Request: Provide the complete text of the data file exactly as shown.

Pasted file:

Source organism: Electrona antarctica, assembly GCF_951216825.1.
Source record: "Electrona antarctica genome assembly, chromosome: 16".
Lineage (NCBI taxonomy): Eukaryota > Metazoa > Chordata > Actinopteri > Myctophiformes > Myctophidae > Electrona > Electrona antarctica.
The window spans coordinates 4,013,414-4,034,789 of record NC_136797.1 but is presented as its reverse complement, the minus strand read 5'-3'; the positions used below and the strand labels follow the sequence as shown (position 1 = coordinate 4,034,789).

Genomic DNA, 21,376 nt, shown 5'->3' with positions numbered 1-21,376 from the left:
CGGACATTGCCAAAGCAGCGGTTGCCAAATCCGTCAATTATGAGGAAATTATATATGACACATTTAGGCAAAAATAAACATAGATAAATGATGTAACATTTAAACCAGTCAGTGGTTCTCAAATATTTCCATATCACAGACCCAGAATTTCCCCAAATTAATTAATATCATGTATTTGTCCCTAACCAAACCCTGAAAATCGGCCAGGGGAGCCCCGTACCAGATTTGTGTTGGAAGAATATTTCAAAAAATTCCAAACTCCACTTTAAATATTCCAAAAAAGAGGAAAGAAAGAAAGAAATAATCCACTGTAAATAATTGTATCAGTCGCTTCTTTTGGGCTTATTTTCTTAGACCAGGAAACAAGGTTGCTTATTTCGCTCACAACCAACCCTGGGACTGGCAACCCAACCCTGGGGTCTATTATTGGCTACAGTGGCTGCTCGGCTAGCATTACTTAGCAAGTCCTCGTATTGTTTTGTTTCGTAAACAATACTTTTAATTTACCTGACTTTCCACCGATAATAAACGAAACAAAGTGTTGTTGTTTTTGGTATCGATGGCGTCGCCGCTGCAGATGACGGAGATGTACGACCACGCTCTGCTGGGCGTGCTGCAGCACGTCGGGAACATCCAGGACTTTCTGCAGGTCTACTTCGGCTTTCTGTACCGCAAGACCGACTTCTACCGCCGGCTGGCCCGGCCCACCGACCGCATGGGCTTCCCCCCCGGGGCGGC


Source organism: Electrona antarctica, assembly GCF_951216825.1.
Source record: "Electrona antarctica genome assembly, chromosome: 16".
Lineage (NCBI taxonomy): Eukaryota > Metazoa > Chordata > Actinopteri > Myctophiformes > Myctophidae > Electrona > Electrona antarctica.
The window spans coordinates 4,013,414-4,034,789 of record NC_136797.1 but is presented as its reverse complement, the minus strand read 5'-3'; the positions used below and the strand labels follow the sequence as shown (position 1 = coordinate 4,034,789).

Genomic DNA, 21,376 nt, shown 5'->3' with positions numbered 1-21,376 from the left:
CGGACATTGCCAAAGCAGCGGTTGCCAAATCCGTCAATTATGAGGAAATTATATATGACACATTTAGGCAAAAATAAACATAGATAAATGATGTAACATTTAAACCAGTCAGTGGTTCTCAAATATTTCCATATCACAGACCCAGAATTTCCCCAAATTAATTAATATCATGTATTTGTCCCTAACCAAACCCTGAAAATCGGCCAGGGGAGCCCCGTACCAGATTTGTGTTGGAAGAATATTTCAAAAAATTCCAAACTCCACTTTAAATATTCCAAAAAAGAGGAAAGAAAGAAAGAAATAATCCACTGTAAATAATTGTATCAGTCGCTTCTTTTGGGCTTATTTTCTTAGACCAGGAAACAAGGTTGCTTATTTCGCTCACAACCAACCCTGGGACTGGCAACCCAACCCTGGGGTCTATTATTGGCTACAGTGGCTGCTCGGCTAGCATTACTTAGCAAGTCCTCGTATTGTTTTGTTTCGTAAACAATACTTTTAATTTACCTGACTTTCCACCGATAATAAACGAAACAAAGTGTTGTTGTTTTTGGTATCGATGGCGTCGCCGCTGCAGATGACGGAGATGTACGACCACGCTCTGCTGGGCGTGCTGCAGCACGTCGGGAACATCCAGGACTTTCTGCAGGTCTACTTCGGCTTTCTGTACCGCAAGACCGACTTCTACCGCCGGCTGGCCCGGCCCACCGACCGCATGGGCTTCCCCCCCGGGGCGGC